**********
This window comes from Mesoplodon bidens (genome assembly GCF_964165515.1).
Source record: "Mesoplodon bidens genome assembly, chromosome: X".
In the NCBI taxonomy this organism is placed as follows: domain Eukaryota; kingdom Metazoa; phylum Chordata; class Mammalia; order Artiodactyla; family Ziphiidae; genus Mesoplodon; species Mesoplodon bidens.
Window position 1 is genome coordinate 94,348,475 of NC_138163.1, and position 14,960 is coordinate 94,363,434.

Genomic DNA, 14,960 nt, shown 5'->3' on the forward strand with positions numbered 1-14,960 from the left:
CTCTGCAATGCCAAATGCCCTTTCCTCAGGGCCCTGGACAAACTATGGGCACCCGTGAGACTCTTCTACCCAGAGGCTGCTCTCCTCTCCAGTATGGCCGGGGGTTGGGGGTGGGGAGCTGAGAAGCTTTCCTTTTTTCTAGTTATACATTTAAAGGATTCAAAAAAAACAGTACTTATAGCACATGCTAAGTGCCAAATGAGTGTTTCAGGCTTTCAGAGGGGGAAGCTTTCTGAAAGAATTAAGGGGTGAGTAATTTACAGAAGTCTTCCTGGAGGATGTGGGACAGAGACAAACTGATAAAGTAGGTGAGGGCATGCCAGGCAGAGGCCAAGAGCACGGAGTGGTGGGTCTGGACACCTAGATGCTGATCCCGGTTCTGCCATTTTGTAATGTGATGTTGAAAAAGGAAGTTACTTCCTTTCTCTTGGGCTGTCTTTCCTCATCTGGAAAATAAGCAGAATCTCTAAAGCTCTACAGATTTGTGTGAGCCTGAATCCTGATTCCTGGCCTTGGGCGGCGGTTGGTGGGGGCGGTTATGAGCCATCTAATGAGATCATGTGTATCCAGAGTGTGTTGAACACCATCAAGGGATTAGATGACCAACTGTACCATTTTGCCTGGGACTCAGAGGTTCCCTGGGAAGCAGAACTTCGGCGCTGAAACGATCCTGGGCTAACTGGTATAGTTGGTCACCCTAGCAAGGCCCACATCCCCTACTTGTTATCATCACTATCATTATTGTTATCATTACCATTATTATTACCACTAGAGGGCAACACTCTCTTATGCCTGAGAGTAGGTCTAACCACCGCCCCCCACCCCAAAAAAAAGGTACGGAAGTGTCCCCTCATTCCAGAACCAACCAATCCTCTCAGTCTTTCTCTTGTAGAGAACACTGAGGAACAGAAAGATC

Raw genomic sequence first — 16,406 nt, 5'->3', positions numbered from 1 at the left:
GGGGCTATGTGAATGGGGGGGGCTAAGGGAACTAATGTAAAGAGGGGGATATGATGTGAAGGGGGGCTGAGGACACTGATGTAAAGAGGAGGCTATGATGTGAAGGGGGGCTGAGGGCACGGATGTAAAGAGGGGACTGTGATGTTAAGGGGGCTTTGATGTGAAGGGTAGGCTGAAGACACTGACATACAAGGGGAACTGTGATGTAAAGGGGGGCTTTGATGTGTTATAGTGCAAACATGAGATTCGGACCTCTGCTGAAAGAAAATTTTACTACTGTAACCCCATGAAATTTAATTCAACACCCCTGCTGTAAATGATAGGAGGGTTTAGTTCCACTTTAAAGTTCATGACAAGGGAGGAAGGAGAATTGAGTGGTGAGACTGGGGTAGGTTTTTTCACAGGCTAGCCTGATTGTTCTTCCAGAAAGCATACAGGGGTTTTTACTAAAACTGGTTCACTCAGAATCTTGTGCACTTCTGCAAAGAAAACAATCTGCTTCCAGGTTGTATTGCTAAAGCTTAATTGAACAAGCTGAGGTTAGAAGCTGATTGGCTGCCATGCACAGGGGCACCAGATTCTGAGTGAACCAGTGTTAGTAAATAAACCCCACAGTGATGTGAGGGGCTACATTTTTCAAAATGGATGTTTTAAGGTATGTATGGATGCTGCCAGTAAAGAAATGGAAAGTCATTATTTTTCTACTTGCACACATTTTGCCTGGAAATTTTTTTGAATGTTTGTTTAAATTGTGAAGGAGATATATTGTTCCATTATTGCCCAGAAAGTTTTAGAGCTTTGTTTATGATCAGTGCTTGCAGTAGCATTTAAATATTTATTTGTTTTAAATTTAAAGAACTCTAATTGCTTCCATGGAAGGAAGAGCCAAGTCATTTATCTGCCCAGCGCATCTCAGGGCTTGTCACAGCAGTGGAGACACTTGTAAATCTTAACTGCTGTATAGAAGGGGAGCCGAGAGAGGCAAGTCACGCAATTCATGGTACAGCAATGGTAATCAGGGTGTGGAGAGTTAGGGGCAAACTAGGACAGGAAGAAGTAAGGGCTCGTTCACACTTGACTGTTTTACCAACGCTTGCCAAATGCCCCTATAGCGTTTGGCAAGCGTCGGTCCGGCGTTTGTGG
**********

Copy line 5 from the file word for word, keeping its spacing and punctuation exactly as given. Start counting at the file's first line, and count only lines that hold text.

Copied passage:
Genomic DNA, 14,960 nt, shown 5'->3' on the forward strand with positions numbered 1-14,960 from the left: